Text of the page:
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Lubbock Family Racing to Raise Money to Fight Daughter’s Terminal Brain Disease

Lane May
Karsen May
2-year-old Lane May is in need of a stem cell transplant to treat Metachromatic Leukodystrophy, a rare and terminal brain disease.

A Lubbock family is in a race against the clock to raise money for their daughter's terminal brain disease. They have started a GoFundMe to help with the costs of the costly treatment.

Karsen May knew there was something wrong with her daughter, Lane.

She was born six weeks early, and Karsen said she didn't show a lot of emotion, she didn't have control of body, and she couldn't even hold her own head up until she was almost 9-months-old.

"From the second she was born, she was very behind and very different," Karsen recalled. "We brought it up to so many doctors and they told us every kid develops on their own timeline, and there wasn't anything to worry about."

Then all of a sudden, there was something to worry about.

"She still hasn't walked, she's never said a word and she's almost two and a half now," said Karsen. "It was like a tornado--how everything happened because she had pain in her back. From there, it snowballed from kidneys to her spinal cord to her brain, and now we're here."

Earlier this year, Lane was diagnosed with Metachromatic Leukodystrophy (MLD), a very rare, terminal brain disease.

With MLD, patients experience a deficiency of the enzyme needed to break down fatty substances. Because of the deficiency, fatty substances build up in the brain, spinal cord and peripheral nerves, which causes patients to progressively lose function of their brain and nervous system.

The disease mostly affects young children. The average lifespan of a child diagnosed with the disease is 6 years old.

MLD is so rare that it's also hard to find any information on it, but the May family was eventually able to and have found hope of an experimental treatment that involves a stem cell transplant. While the procedure could prolong Lane's life, the family’s biggest hurdle now is the costs to get the treatment.

In order for that to happen, the family would need to relocate to Pittsburgh, Pennsylvania. That’s where the Program for the Study of Neurodevelopment in Rare Disorders is located. There, experts like Dr. Maria Escolar, specialize in treating brain diseases like MLD. "We're probably the only one in the country, and maybe the world, that is so specialized in these rare diseases," Escolar said.

The May family estimates that the move, will cost them around $80,000. So, they’ve started a GoFundMe campaign to help raise the money to get 2-year-old Lane into Dr. Escolar’s care.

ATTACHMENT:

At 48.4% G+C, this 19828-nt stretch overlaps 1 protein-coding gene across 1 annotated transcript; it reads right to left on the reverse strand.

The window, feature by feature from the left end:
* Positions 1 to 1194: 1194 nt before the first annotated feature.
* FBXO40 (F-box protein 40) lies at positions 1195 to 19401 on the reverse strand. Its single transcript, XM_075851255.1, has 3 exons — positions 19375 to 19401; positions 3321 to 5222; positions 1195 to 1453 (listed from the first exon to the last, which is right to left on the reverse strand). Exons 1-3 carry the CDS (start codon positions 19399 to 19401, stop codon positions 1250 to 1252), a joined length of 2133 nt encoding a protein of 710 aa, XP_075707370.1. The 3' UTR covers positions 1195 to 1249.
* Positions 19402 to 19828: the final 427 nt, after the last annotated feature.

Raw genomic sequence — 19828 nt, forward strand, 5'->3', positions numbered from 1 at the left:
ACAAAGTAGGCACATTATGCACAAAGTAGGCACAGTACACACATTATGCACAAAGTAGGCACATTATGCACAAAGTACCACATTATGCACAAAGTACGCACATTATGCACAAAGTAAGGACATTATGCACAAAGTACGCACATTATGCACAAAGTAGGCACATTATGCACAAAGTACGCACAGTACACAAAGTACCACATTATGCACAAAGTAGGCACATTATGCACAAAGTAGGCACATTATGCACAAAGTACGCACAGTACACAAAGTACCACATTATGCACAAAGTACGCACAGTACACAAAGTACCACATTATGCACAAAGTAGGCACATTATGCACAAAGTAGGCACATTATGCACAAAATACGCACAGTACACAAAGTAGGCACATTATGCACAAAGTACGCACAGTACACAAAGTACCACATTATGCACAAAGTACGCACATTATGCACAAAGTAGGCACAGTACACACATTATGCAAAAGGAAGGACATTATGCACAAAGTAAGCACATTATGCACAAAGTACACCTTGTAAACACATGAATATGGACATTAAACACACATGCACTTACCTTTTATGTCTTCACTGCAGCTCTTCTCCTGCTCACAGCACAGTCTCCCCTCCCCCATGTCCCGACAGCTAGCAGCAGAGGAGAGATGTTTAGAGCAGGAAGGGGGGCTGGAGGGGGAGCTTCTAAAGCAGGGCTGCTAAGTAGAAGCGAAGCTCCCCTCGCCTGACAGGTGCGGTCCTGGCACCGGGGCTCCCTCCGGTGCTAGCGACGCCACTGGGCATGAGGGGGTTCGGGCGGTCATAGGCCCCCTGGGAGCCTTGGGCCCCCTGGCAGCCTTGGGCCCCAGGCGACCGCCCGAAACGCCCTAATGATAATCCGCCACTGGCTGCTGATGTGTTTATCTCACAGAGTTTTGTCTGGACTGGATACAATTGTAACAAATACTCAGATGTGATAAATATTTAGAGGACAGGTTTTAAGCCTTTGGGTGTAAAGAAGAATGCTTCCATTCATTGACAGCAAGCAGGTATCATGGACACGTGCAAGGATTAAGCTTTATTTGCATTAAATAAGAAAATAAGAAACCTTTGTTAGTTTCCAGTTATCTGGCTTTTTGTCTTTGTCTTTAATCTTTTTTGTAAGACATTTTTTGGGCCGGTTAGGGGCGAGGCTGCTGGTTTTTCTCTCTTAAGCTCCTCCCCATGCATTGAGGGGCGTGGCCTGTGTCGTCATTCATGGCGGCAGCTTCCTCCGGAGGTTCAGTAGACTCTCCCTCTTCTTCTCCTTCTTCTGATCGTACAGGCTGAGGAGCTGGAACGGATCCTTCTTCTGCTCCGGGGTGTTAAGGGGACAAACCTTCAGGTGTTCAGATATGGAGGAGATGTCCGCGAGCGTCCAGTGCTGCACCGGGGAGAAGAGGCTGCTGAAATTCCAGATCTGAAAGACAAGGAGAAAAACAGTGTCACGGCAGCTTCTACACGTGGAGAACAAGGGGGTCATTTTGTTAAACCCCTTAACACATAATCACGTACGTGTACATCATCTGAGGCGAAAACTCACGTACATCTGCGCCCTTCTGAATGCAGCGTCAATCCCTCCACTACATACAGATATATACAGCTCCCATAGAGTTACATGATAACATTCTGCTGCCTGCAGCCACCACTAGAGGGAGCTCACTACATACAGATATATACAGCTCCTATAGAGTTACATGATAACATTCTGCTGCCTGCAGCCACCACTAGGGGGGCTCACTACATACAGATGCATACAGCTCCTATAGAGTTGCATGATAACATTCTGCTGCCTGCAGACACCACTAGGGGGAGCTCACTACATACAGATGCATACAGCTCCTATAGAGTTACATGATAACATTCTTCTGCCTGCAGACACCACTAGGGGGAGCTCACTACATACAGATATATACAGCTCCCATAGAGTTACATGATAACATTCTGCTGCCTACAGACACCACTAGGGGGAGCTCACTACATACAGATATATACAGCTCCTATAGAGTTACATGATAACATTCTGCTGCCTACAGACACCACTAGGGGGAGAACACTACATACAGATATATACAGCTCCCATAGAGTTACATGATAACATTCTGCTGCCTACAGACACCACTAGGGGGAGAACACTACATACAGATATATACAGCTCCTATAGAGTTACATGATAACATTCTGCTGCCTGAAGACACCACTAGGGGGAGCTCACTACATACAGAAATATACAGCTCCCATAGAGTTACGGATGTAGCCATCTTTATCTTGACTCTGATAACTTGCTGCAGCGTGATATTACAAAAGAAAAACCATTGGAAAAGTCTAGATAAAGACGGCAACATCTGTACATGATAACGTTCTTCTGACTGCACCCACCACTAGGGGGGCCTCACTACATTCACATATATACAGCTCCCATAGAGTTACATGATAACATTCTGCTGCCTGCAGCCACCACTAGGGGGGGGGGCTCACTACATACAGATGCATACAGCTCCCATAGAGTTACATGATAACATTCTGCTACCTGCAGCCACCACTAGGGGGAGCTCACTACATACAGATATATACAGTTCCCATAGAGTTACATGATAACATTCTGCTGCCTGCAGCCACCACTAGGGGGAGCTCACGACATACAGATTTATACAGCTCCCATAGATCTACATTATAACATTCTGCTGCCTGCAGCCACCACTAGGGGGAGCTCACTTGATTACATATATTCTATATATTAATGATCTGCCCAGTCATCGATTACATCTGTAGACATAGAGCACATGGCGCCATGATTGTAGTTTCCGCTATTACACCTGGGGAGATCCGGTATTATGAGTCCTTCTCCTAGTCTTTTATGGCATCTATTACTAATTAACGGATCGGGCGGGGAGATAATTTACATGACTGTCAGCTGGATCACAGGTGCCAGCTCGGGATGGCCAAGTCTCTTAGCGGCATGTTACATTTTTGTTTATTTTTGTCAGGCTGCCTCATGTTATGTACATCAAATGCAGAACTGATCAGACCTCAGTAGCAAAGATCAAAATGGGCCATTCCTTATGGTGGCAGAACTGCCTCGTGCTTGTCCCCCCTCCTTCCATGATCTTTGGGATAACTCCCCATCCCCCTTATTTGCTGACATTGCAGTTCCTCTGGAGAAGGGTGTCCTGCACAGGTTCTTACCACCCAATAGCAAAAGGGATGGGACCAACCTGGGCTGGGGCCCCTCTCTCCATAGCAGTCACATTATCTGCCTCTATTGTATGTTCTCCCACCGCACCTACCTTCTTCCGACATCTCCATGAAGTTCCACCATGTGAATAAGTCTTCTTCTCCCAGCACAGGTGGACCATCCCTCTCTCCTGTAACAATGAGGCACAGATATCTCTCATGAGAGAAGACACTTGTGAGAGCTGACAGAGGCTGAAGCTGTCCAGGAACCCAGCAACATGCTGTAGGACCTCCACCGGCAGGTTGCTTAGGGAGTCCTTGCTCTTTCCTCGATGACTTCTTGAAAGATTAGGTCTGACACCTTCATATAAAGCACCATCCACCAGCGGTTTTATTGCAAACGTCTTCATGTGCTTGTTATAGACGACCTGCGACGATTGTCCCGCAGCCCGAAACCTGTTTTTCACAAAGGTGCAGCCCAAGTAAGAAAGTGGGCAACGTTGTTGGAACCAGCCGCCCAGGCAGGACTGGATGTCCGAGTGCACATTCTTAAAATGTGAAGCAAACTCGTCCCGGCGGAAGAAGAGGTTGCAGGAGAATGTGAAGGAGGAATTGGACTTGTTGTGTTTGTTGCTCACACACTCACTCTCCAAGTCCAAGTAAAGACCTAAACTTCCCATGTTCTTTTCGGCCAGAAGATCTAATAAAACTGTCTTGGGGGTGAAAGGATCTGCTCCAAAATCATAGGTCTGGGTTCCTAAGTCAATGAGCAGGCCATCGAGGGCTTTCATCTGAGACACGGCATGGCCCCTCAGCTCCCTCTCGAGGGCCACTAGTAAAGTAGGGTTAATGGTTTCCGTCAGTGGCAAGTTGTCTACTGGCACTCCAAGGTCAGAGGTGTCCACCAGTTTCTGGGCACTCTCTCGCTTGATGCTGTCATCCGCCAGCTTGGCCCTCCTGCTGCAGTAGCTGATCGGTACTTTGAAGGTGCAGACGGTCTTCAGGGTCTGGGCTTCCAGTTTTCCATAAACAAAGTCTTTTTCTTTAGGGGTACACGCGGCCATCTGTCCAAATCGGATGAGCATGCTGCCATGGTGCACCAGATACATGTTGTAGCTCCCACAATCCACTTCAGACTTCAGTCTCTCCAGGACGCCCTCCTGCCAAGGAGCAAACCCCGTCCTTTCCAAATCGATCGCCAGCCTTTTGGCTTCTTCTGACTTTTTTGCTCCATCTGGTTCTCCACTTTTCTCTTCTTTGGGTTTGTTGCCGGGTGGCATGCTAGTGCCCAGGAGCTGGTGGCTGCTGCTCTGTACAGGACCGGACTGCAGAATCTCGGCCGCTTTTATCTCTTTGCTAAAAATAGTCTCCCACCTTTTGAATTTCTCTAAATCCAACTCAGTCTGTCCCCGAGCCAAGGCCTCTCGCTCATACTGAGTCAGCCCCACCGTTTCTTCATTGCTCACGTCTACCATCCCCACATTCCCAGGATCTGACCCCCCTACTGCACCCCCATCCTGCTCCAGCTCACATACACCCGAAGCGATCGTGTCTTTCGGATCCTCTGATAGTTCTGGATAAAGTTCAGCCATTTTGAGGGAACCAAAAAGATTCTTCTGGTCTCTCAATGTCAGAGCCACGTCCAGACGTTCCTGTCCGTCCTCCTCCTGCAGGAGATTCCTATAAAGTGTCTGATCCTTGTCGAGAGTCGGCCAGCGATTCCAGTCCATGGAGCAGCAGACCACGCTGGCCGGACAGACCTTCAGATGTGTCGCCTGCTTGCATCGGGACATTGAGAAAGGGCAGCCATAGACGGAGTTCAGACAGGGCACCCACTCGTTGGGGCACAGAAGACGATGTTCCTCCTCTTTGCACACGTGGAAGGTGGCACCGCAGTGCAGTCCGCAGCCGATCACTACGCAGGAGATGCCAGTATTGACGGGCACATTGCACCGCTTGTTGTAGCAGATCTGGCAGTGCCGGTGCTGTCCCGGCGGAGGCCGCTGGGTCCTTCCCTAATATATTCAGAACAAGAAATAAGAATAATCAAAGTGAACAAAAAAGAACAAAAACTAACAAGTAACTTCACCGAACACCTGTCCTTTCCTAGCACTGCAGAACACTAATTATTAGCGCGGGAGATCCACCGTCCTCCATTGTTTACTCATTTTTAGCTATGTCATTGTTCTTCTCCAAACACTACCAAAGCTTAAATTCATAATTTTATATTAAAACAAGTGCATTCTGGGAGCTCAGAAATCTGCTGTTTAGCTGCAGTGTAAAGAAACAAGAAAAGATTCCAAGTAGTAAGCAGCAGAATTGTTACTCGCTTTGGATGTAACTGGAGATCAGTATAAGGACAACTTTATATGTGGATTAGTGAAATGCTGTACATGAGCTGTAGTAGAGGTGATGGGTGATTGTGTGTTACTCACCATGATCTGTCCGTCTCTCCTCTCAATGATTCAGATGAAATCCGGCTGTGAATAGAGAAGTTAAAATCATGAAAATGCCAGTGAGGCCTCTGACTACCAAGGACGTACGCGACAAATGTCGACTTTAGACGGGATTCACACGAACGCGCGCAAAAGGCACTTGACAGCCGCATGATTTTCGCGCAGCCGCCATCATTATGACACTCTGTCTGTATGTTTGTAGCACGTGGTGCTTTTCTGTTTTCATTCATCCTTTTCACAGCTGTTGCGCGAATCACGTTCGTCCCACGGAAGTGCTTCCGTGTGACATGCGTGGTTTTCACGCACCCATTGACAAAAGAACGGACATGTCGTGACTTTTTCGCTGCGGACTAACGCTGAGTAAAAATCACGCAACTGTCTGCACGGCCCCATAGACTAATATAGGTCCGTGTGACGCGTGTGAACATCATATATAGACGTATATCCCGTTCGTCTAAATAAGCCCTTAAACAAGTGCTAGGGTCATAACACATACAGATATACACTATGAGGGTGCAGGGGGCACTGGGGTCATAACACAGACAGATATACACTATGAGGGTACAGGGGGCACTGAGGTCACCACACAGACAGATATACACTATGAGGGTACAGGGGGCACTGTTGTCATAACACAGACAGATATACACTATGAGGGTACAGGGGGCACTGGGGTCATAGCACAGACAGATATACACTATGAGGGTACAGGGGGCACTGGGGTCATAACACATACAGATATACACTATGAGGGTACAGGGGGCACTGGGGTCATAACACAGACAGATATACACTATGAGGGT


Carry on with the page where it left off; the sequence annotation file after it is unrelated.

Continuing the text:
Escolar started the program 20 years ago, after she met another family faced with a similar situation. Over the two decades, she said most of her patients’ ages have ranged from one-month to eight-years-old.

Escolar specializes in gene and enzyme replacement therapy, which can be either a weekly treatment program or a single treatment.

"The cost goes anywhere from $300,000 to $2 million per injection," Escolar explained. "To get that injection, you have to spend a lot of money to control the cells. The development of the therapy is expensive."

Escolar said the cost, paired with the lack of information on the disease, can be overwhelming for parents.

"Not only are you grieving a child, you're seeing them get worse and worse and trying to do something about it," Escolar said. "But, at the same time, you're confronted with all these problems."

The rarity of the diseases she treats also has a financial impact on their program. She said more often than not, insurance does not cover the treatments for patients.

"All our expenses to run this program costs about $2 million a year, we only get about $50,000 a year from insurance payments," she said. "Everything else, I have to get grants and contracts and try to fund it any way that I can."

Back in Lubbock, after spending a week in Pittsburgh and seeing specialists, Karsen is hopeful that her young daughter has a chance.

"Two months ago, we thought we had a year left with her," said Karsen. "We were told to just take her home and love on her, and make her comfortable. Now, we feel like we have some options that could give her a really good chance of even just having more years. Like instead of two years, maybe we get 15 or 20."

As of Friday, the family's GoFundMe has raised nearly $19,000 of their $80,000 goal. They have less than a month to raise the rest.